“They also tag equipment out of service for maintenance activities that we do or any surveillance testing,” he said. “We need all our equipment to get the right maintenance at the right time so I can go 18 months without taking a unit offline. It supports the grid, it also supports the quality of life for the people that work here.”

    O’Connor said Millstone currently employs about 1,000 people, including health science engineers, health physics and chemistry experts, engineers, electricians, maintenance personnel, instrumentation people and security. But the largest department on site is training, as learning is a constant part of the job and technology is always evolving.

    “We need engineers to work in nuclear, and that includes mechanical, electrical and civil,” he said.

    Millstone has only two shifts, as most employees work 12-hour days, with seven days on followed by seven days off. During a five-week rotation, workers spend four days in a training environment learning or re-enforcing new skills.

    O’Connor said Millstone gets a significant number of its new hires directly out of a nuclear power training program at Three Rivers Community College.

    “We got probably close to 450 employees here that have been through that program,” O’Connor said. “We hire directly out of that program. We provide 16 scholarships every year.”

    Touring the inside area where nuclear energy is being created, the gargantuan size of the operation comes into full focus. But while visitors are encouraged to wear hardhats, safety glasses and ear protection, the noise inside is not overwhelming, and it’s warm but not stifling.

    “These plants were both built in the ‘70s and ‘80s, and components wear out over time, just from use and then we need to renew those,” O’Connor said. “We've done several large pump projects here, several large heat exchanger projects, and we always have a section of piping that needs to be replaced over time because we monitor pipe wall thicknesses, and you know they wear out over time.”

    O’Connor said the 1.5 million-square-foot data center currently being proposed by a company called NE Edge would result in rental income as well as a guaranteed buyer of electricity from the Millstone plant. If approved, it is expected to generate $231 million in payments to the town over a 30-year period.

    Data centers have been given tax incentives by the state government as an economic booster in this age of big data and artificial intelligence. But Sen. Needleman said the intent was that data centers would be put in towns where municipal utilities exist, and that they would be metered on the grid rather than being powered directly through a switchyard, as Millstone intends.

    He has proposed a bill that would offer tax breaks only if it could be determined that a data center would not impact the reliability of the electric grid.

    “Losing 300 megawatts of power for Millstone is concerning to me,“ Needleman said. He added that he wants to look into enhancing the nuclear capabilities of Millstone, ”but not at any price.“

    O’Connor said the data center at Millstone makes sense since it put a large user of electricity next to a large generator. “They would have a reliability factor that no other data center in the country has, from two nuclear plants,” he added.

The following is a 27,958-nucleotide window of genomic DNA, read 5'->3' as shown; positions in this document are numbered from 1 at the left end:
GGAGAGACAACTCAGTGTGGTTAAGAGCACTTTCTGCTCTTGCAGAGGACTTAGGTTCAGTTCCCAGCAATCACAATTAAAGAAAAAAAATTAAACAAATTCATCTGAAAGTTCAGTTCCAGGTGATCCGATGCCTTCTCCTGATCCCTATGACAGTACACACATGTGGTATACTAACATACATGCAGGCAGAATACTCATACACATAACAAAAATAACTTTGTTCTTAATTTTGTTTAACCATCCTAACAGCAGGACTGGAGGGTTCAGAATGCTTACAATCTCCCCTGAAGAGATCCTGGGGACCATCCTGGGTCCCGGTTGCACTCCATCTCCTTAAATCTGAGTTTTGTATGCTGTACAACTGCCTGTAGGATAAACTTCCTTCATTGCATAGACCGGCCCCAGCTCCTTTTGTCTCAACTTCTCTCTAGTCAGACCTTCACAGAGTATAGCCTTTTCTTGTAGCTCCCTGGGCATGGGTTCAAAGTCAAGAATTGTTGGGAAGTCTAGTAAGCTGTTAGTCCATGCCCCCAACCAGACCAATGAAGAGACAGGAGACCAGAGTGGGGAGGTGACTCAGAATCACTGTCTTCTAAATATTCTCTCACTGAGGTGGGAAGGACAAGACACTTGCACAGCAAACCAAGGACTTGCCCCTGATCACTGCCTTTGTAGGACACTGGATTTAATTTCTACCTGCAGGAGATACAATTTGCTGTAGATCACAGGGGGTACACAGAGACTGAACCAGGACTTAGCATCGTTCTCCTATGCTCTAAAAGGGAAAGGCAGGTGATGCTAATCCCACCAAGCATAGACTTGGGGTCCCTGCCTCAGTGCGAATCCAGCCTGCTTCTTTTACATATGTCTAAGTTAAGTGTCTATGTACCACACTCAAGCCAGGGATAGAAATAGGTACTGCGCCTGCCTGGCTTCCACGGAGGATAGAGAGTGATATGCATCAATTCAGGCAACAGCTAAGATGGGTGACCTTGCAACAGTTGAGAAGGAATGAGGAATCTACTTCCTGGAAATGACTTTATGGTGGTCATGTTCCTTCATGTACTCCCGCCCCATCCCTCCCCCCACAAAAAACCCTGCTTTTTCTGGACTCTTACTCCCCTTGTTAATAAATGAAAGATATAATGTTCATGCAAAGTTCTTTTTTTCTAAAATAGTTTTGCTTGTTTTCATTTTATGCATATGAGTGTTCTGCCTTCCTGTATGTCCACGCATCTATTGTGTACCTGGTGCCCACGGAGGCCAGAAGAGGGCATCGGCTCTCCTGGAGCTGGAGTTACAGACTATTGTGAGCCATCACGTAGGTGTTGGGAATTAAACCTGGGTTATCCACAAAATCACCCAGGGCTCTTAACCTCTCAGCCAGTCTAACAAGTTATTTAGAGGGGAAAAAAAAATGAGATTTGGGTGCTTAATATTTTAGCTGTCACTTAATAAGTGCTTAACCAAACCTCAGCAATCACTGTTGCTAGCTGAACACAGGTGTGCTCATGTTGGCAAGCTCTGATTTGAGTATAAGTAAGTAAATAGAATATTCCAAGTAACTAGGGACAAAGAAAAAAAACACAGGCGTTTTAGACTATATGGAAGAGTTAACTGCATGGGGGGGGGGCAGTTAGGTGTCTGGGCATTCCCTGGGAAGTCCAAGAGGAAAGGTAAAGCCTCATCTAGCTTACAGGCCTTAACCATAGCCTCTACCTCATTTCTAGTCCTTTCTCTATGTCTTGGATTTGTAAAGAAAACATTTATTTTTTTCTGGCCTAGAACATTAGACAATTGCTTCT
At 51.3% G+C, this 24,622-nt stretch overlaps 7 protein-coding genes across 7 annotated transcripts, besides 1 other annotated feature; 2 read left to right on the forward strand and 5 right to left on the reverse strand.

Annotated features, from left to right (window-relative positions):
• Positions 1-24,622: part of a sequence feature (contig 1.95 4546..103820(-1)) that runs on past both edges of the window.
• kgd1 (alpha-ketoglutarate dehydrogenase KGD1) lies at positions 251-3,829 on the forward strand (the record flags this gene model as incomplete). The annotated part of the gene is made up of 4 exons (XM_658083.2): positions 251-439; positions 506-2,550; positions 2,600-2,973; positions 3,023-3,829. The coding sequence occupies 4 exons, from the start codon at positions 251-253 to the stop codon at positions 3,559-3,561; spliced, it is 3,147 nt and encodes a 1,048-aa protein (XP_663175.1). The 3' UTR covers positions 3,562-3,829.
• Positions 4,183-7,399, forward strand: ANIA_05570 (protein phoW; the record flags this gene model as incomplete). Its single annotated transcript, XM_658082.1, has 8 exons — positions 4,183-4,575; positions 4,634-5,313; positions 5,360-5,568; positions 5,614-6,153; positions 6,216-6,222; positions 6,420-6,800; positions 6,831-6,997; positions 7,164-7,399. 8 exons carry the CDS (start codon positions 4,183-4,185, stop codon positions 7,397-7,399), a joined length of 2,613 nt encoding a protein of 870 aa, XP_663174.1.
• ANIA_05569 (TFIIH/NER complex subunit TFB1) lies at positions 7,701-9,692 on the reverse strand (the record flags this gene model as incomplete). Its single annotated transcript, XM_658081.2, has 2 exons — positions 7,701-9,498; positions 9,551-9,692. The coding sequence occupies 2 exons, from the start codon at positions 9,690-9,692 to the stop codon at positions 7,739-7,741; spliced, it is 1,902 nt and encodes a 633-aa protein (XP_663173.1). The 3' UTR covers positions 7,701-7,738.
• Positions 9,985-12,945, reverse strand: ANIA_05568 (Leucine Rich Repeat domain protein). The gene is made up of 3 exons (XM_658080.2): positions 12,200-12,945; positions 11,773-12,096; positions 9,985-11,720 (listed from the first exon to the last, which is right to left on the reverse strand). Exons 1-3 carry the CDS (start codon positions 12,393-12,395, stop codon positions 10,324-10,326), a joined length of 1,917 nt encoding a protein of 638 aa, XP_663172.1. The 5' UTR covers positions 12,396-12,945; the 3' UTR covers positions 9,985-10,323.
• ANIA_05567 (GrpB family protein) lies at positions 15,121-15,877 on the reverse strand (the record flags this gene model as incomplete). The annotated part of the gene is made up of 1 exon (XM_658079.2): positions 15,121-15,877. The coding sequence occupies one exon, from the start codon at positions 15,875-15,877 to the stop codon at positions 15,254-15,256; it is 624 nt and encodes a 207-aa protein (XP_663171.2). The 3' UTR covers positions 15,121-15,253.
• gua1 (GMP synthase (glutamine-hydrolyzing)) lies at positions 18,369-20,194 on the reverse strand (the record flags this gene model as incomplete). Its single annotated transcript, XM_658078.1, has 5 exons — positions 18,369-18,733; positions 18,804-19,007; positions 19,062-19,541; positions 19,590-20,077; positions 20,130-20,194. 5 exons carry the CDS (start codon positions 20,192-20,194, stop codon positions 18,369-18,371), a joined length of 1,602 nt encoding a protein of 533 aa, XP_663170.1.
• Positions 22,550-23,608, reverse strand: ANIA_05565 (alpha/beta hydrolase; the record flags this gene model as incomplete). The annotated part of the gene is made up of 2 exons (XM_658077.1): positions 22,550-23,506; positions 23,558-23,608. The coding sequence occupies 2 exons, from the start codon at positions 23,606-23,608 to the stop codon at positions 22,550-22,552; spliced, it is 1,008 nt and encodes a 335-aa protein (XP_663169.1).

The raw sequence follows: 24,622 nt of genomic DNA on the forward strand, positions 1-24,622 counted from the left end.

O’Connor acknowledged that some people are worried about the noise some of these data centers emit, but said he has visited Dominion Energy partners in Virginia that were pretty quiet.

    “When you hear a complaint about the data center, it's about a continuous hum that some have put out from the cooling systems they use, whether it's fans or coolers or airflow,” he said. “That's not the only way you can cool a data center.”

    But O’Connor agreed there are still questions, and noise issues will have to be addressed.

    “I didn't know anything about noise,” O’Connor said. “And when people brought it up, we looked into it. When I was in Virginia, I took the opportunity to go scope it out for myself, put eyes on, and we made it clear to the developers that they could build a data center here, but it can't make any noise. They're committed to that.”

    O’Connor takes a similarly tactful approach to the question of advanced nuclear options, noting that he will have to work with both Waterford and East Lyme government officials along with the state and NRC before any viable plans can be offered.

    He pointed out that 12 of these smaller units would account for about 924 megawatts of electricity, similar to the output of Millstone 2. The best spot to place the units would be where Millstone 1 now stands, he added, but how many would be able to fit in that space has not yet been determined.

    “While we like to talk about advanced nuclear in this country, nobody's built one yet,” he said. “Well, I think that whole landscape is going to change in in the next eight to 10 years. ... I think we should work to get there and it will happen.”

    O’Connor estimated it would take five to seven years to prep the Millstone 1 site, so the completion of any new project would be 10 to 15 years away, he estimated.

    “Dominion Energy's not going to be a stranger to the next generation of nuclear,” he added.